Is there evidence of catalysis and criticality in Africa today? Whilst it is difficult to be categorical, certain facts are compelling and are beginning to change the narrative. That the continent is home to six of the world’s10 fastest-growing economies in the last decade is now a cliché. Perhaps most significant is the fact that growth is widely spread across the continent and encompasses virtually all sectors of the economy.
The Eastern Africa Community (EAC) countries have particularly been impressive and are increasingly seen as the tip of the spear in Africa’s forward push. All except for Burundi and Kenya (the latter had a three-year run of above 5 % GDP growth rate from 2005 to 2007), grew by rates of above 5 % in the last 10 years. As is the case elsewhere in Africa where growth has been steady, the underlying driver in East Africa’s growth surge is relative political stability, improving governance and better economic management.
Even though progress has been uneven, the business and governance environment has generally been improving. According to the 2012 Doing Business report by the World Bank, all five EAC economies instituted regulatory reforms in 2011, making it easier to invest and to do business in the region.
A lot remains to be done but this modest progress has already contributed to boosting confidence as seen, for example, in increased private equity (PE) investment deals. According to a 2011 PE survey by Deloitte and Africa Assets, a total of 20 PE deals were signed in East Africa representing 30 per cent of the total sub-Saharan deals. Nearly 80 per cent of those surveyed expected PE activity to increase over the coming years.
The determination shown by EAC countries to integrate their markets and facilitate factor mobility is also a key dynamic driving business and investment confidence. Whilst major challenges remain, steady progress is being made in creating a single customs territory and a common market with the result that market access has improved and trade and investments grown.
Intra-EAC trade grew from $2.2 billion in 2005 to $4.1 billion in 2010. Similarly, the value of trade with the rest of the world doubled from $17.5 billion to $37 billion during the same period – according to the 2012 State of East Africa report published by Society for International Development. Recent oil and gas discoveries in Uganda, Kenya, Tanzania and neighbouring Mozambique – and prospects for more natural resource discoveries – have added fresh impetus to the perception of Eastern Africa as the next hottest growth destination.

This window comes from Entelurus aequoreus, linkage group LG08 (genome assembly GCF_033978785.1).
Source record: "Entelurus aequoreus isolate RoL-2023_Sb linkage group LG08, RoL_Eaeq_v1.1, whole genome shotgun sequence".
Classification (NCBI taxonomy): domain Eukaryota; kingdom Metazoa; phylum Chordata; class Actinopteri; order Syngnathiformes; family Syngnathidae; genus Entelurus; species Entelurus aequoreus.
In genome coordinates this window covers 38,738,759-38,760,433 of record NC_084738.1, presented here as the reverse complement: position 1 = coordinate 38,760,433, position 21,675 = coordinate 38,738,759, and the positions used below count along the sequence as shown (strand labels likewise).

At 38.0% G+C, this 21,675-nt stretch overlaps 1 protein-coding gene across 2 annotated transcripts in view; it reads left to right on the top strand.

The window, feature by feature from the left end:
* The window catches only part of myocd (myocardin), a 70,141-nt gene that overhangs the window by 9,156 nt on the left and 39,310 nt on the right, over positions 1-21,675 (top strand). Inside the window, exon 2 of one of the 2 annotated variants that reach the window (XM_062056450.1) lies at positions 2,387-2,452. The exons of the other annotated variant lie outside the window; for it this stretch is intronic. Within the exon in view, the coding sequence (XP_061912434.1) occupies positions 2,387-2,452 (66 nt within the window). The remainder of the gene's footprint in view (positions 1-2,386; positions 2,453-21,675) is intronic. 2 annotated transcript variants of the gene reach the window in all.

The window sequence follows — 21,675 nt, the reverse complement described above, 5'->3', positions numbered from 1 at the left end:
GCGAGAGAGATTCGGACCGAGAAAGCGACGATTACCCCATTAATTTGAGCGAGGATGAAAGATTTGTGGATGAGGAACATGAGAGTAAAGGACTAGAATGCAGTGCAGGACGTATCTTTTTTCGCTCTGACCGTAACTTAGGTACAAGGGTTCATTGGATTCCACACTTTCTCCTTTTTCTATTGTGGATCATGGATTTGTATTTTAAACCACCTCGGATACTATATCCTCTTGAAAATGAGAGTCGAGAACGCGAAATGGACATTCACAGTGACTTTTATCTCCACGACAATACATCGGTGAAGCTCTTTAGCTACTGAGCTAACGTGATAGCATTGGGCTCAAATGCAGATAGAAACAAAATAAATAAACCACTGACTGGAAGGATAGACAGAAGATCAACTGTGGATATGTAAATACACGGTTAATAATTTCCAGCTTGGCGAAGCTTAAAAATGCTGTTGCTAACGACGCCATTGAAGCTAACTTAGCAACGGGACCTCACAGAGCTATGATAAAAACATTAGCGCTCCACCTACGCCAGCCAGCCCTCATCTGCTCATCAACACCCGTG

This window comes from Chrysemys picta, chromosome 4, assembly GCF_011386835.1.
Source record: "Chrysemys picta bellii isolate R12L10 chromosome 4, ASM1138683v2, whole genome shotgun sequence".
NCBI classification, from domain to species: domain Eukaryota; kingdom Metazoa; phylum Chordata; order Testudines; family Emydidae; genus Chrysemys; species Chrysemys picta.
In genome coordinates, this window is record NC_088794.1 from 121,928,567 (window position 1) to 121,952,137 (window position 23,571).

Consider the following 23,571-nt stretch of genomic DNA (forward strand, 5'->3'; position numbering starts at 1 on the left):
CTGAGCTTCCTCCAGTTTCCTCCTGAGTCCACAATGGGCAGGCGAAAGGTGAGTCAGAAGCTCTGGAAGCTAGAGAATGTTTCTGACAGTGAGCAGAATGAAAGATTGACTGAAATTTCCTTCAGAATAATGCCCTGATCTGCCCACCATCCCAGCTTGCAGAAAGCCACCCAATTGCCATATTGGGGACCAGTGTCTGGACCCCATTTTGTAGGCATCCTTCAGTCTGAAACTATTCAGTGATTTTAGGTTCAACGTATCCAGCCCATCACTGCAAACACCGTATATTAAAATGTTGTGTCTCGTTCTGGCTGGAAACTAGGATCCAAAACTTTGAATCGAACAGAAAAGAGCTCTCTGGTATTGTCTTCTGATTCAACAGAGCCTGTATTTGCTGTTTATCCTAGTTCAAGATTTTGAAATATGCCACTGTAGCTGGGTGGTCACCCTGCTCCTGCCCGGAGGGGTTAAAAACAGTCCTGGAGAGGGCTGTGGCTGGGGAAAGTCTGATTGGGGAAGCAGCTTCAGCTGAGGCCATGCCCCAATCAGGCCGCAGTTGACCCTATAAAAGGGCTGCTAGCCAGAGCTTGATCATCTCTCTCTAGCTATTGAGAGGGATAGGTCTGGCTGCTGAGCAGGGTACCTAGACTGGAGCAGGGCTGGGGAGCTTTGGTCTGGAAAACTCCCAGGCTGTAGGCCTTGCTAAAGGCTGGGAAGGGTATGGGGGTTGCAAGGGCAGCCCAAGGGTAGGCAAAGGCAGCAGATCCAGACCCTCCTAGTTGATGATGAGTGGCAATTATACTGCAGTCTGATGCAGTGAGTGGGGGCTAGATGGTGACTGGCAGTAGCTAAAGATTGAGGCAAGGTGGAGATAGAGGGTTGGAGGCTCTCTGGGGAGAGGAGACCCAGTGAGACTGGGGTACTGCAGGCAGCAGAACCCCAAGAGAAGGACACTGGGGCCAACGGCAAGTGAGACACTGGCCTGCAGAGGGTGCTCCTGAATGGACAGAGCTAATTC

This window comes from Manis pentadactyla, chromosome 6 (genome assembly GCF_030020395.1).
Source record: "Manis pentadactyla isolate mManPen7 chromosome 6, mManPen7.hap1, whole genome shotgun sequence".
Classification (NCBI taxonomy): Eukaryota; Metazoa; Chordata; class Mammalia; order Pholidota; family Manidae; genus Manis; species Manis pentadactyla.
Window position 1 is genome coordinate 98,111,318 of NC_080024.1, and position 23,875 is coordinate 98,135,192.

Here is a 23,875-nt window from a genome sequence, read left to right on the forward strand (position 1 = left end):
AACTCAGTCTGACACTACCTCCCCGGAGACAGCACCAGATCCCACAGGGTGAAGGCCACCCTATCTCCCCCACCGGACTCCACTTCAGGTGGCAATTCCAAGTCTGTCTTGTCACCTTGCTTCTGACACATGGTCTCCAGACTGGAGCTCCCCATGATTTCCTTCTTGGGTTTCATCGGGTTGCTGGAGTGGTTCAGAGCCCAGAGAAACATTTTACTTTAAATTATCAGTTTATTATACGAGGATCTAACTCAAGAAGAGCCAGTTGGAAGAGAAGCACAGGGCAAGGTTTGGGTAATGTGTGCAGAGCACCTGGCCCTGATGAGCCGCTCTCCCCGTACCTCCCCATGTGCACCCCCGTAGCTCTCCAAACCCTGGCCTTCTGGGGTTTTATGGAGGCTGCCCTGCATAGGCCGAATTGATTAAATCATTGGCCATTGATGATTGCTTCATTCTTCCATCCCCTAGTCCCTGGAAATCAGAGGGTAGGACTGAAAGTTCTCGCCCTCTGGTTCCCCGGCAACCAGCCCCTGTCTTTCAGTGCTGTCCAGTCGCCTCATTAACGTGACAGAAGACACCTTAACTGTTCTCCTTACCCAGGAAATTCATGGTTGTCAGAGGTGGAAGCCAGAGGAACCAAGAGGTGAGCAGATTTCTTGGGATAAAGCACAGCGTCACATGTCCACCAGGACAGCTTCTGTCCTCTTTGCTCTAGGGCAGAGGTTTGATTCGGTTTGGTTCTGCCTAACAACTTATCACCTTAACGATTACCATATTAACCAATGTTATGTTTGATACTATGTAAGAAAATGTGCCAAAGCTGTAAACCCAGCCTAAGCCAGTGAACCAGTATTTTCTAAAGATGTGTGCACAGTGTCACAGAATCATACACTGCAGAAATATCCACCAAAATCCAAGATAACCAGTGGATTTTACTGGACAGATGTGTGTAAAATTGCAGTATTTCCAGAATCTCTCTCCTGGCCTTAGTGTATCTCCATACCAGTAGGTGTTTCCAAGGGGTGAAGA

If changes in the economic and political landscape have been the trigger for a positive shift in perceptions about Africa, it is the nature of demographics that underpin the longer-term outlook. Africa has the fastest-growing and most youthful population in the world. With increasingly literacy rates and an expanding skills-base, Africa’s youth bulge represents a potential demographic dividend.
Finally, the Diaspora, as a source of skills and resources, constitutes an important driver of catalysis and criticality. According to the World Bank, annual remittance flows to the continent are in excess of $40 billion and are growing at 10-15 per cent year on year. In Kenya alone, Diaspora remittances in 2011 totaled $891 million compared with $642 million in 2010, a 39 per cent increase.
Africa is clearly on the move. True, huge challenges still exist and democratic gains remain fragile. But it appears that, finally, the long arch of history is turning in Africa’s favour. Soon it may be possible for the world to agree with Pliny the Elder (23 – 79 AD) who said “There is always something new out of Africa.”